Asian shares look to extend recent solid gains on Thursday after minutes of the Federal Reserve's latest policy meeting suggested the Federal Reserve may be more cautious towards raising interest rates than markets had thought.
Chinese exports and imports both undershot market expectations, but analysts said the data was likely to be distorted due to over-invoicing last year to skirt tight capital controls and markets showed muted reaction to the data.
MSCI's broadest index of Asia-Pacific shares outside Japan hit a five-month high and last stood 0.1 percent higher, while Japan's Nikkei gained 0.7 percent from a two-week low hit the previous day.
The minutes showed Federal Reserve officials fretted last month that investors would overreact to policymakers' latest views on interest rates that appeared to map out a more aggressive cycle of rate hikes than was actually anticipated.
"It's not so much that the Federal Reseve was dovish but the Fed has turned out not to have become hawkish. People were nervous as it was the first meeting under Yellen," said Tohru Yamamoto, chief fixed income strategist at Daiwa Securities.
The perceived dovish tone of the minutes, from a March 18-19 Federal Open Market Committee meeting lifted all three major U.S. stock indexes more than 1 percent, with recently battered Internet and biotech stocks among the day's biggest gainers.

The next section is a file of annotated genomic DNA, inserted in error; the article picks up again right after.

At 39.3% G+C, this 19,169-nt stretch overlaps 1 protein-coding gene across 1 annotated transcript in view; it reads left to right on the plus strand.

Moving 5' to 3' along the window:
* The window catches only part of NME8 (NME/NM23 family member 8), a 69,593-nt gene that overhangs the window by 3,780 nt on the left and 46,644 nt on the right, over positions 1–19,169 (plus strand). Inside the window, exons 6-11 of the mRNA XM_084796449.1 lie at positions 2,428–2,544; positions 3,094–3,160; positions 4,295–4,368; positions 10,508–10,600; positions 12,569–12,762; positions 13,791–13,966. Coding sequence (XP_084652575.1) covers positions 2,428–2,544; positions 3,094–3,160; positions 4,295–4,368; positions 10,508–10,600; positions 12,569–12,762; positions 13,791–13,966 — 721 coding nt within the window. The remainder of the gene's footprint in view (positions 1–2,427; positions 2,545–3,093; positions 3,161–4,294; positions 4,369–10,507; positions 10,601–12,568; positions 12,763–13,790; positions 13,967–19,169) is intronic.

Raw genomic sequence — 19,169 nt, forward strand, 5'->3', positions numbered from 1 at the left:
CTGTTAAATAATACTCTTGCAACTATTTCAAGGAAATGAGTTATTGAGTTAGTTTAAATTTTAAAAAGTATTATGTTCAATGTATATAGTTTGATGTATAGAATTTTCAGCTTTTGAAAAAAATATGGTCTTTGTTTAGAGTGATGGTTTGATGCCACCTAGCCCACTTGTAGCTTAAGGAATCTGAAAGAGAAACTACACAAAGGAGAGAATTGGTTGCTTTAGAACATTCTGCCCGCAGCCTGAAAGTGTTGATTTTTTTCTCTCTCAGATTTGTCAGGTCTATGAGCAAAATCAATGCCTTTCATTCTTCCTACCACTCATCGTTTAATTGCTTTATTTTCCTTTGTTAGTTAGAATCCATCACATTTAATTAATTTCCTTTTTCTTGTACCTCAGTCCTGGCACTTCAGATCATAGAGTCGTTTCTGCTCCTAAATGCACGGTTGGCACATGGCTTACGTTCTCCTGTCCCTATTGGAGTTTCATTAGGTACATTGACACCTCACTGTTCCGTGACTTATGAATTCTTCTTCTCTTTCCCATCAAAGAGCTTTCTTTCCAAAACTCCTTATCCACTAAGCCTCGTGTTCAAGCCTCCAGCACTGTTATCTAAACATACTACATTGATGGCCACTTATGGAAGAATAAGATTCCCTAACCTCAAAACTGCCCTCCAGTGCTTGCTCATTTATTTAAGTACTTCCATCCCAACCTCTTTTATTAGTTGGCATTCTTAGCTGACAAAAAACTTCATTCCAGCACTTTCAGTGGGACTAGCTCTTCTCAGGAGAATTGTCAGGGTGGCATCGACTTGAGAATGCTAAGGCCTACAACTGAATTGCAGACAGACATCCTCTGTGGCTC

It also sparked a wave of buying of short- and intermediate-term government debt, pushing yields to their lowest levels in three weeks.
Investors are pushing back expectations of the Fed's first rate increase to late 2016, with federal funds futures now pricing it in around October, compared to around August about a week ago.
As lower short-term rates and bond yields typically reduce the relative attraction of a currency against others, the dollar came under broad pressure.
The dollar index stood at 79.52, within sight of 79.268 hit on March 13 and its 2013 low around 79.00 hit twice last year.
The euro traded at $1.3850, having recovered from a five-week low of $1.3705 hit last Friday after fairly upbeat U.S. employment data.
The dollar fetched 101.88 yen, near Tuesday's three-week low of 101.55 yen, while the British pound edged near its four-year peak hit on February 17.
In Asia, a standout performer was the Korean won, which hit a more than 5-1/2-yr high, rising as much as 1.6 percent in the last two sessions after a major chart break, supported in part by strong inflows from offshore funds.
Chinese shares held near a seven-week high hit the previous day even after surprisingly weak trade data as investors expect the government to continue to take steps to prop up the economy.
The Australian dollar also held near a five-month high of $0.9309, helped by firm local job data.
Elsewhere, Indonesian shares and the rupiah currency fell a day after the main opposition party failed to win enough votes in parliamentary elections to nominate hugely popular Jakarta governor Joko Widodo for the presidency without the help of other parties.
Oil prices were also firm, helped by unexpectedly high U.S. gasoline demand as well as tensions between Russia and the West as eastern Ukraine is rocked by unrest.
U.S. crude futures stood at $103.23 per barrel, having risen as high as $103.77 on Wednesday, the best level since early March.